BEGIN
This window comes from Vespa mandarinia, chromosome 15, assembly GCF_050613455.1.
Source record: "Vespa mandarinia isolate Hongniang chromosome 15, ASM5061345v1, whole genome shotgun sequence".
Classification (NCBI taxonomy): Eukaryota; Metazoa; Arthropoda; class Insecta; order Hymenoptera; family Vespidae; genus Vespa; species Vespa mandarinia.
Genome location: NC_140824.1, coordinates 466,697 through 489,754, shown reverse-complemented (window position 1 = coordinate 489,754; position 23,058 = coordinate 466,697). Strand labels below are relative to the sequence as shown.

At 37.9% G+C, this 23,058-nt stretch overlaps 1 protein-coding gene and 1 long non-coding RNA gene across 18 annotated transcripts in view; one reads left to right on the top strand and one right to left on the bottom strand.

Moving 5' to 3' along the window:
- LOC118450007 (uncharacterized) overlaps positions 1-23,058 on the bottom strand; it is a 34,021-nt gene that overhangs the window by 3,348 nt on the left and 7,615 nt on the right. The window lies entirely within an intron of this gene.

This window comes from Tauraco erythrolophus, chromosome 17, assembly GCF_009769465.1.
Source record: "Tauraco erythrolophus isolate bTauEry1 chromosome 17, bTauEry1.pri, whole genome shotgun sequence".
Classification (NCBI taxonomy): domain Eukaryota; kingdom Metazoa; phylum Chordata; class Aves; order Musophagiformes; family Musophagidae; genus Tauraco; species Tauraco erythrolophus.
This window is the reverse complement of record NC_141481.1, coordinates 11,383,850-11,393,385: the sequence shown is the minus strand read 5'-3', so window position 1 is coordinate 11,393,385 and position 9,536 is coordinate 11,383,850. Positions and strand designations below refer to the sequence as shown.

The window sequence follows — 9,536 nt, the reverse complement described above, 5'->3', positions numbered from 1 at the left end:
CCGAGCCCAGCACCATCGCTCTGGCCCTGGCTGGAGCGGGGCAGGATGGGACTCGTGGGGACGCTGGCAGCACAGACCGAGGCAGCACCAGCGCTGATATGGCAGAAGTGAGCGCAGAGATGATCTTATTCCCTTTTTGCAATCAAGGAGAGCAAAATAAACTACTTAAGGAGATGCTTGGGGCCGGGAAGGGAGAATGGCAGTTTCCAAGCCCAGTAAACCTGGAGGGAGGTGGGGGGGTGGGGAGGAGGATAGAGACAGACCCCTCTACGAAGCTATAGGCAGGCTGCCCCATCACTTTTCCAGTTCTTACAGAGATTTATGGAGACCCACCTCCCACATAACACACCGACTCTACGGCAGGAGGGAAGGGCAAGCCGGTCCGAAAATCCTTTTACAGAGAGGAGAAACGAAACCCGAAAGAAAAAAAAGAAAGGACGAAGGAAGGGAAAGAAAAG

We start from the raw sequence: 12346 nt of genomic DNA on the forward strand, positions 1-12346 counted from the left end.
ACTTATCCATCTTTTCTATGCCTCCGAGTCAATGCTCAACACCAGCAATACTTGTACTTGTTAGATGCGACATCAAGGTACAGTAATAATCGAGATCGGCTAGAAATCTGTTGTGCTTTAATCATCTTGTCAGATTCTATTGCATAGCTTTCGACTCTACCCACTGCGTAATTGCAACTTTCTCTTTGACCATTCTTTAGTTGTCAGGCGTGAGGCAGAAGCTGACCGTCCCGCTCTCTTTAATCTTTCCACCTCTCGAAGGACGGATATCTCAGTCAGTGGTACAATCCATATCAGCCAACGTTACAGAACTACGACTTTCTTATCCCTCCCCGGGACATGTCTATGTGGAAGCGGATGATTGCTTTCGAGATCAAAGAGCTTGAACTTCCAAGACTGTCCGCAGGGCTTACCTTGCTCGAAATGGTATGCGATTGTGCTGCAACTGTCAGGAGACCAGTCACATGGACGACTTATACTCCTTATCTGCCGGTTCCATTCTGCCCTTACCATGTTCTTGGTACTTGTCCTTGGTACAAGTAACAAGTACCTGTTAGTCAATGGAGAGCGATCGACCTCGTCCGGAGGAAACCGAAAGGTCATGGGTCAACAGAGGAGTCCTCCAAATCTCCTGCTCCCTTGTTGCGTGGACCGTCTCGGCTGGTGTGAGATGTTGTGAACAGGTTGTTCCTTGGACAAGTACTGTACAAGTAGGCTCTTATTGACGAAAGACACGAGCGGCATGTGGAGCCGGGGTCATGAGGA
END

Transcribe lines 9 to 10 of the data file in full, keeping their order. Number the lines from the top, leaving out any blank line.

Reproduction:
Source record: "Tauraco erythrolophus isolate bTauEry1 chromosome 17, bTauEry1.pri, whole genome shotgun sequence".
Classification (NCBI taxonomy): domain Eukaryota; kingdom Metazoa; phylum Chordata; class Aves; order Musophagiformes; family Musophagidae; genus Tauraco; species Tauraco erythrolophus.